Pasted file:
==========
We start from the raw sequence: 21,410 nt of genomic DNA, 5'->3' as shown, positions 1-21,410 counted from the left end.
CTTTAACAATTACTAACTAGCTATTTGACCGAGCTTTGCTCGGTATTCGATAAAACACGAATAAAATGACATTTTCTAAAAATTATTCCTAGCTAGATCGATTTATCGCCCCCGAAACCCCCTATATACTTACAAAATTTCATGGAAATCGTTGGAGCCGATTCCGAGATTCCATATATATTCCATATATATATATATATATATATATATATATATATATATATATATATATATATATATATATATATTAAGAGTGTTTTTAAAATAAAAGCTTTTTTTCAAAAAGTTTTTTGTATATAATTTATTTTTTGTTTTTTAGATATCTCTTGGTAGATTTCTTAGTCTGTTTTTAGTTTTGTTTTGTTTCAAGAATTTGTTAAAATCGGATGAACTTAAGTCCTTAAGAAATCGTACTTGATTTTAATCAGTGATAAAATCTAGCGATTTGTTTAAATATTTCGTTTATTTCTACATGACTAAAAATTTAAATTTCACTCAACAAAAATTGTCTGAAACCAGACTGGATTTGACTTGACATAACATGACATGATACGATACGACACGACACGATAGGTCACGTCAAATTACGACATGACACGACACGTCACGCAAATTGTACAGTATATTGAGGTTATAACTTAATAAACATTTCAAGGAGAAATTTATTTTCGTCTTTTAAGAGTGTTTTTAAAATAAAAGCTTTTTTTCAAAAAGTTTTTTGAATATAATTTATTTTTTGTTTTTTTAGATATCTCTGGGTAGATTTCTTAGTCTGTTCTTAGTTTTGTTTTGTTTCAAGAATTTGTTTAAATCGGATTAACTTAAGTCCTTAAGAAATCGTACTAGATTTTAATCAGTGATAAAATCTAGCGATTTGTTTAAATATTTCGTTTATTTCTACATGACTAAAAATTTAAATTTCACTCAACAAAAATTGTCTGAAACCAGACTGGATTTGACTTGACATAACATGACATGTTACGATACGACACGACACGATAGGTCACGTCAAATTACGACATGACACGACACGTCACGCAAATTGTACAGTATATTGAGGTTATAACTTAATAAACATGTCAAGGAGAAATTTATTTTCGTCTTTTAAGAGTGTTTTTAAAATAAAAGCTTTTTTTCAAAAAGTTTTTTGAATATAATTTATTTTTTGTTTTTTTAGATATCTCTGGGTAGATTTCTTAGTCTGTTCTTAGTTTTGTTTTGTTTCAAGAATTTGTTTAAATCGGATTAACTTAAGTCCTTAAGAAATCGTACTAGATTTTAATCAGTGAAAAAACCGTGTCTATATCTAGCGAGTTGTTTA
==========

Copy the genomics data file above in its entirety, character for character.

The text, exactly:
We start from the raw sequence: 21,410 nt of genomic DNA, 5'->3' as shown, positions 1-21,410 counted from the left end.
CTTTAACAATTACTAACTAGCTATTTGACCGAGCTTTGCTCGGTATTCGATAAAACACGAATAAAATGACATTTTCTAAAAATTATTCCTAGCTAGATCGATTTATCGCCCCCGAAACCCCCTATATACTTACAAAATTTCATGGAAATCGTTGGAGCCGATTCCGAGATTCCATATATATTCCATATATATATATATATATATATATATATATATATATATATATATATATATATATATATATATATTAAGAGTGTTTTTAAAATAAAAGCTTTTTTTCAAAAAGTTTTTTGTATATAATTTATTTTTTGTTTTTTAGATATCTCTTGGTAGATTTCTTAGTCTGTTTTTAGTTTTGTTTTGTTTCAAGAATTTGTTAAAATCGGATGAACTTAAGTCCTTAAGAAATCGTACTTGATTTTAATCAGTGATAAAATCTAGCGATTTGTTTAAATATTTCGTTTATTTCTACATGACTAAAAATTTAAATTTCACTCAACAAAAATTGTCTGAAACCAGACTGGATTTGACTTGACATAACATGACATGATACGATACGACACGACACGATAGGTCACGTCAAATTACGACATGACACGACACGTCACGCAAATTGTACAGTATATTGAGGTTATAACTTAATAAACATTTCAAGGAGAAATTTATTTTCGTCTTTTAAGAGTGTTTTTAAAATAAAAGCTTTTTTTCAAAAAGTTTTTTGAATATAATTTATTTTTTGTTTTTTTAGATATCTCTGGGTAGATTTCTTAGTCTGTTCTTAGTTTTGTTTTGTTTCAAGAATTTGTTTAAATCGGATTAACTTAAGTCCTTAAGAAATCGTACTAGATTTTAATCAGTGATAAAATCTAGCGATTTGTTTAAATATTTCGTTTATTTCTACATGACTAAAAATTTAAATTTCACTCAACAAAAATTGTCTGAAACCAGACTGGATTTGACTTGACATAACATGACATGTTACGATACGACACGACACGATAGGTCACGTCAAATTACGACATGACACGACACGTCACGCAAATTGTACAGTATATTGAGGTTATAACTTAATAAACATGTCAAGGAGAAATTTATTTTCGTCTTTTAAGAGTGTTTTTAAAATAAAAGCTTTTTTTCAAAAAGTTTTTTGAATATAATTTATTTTTTGTTTTTTTAGATATCTCTGGGTAGATTTCTTAGTCTGTTCTTAGTTTTGTTTTGTTTCAAGAATTTGTTTAAATCGGATTAACTTAAGTCCTTAAGAAATCGTACTAGATTTTAATCAGTGAAAAAACCGTGTCTATATCTAGCGAGTTGTTTA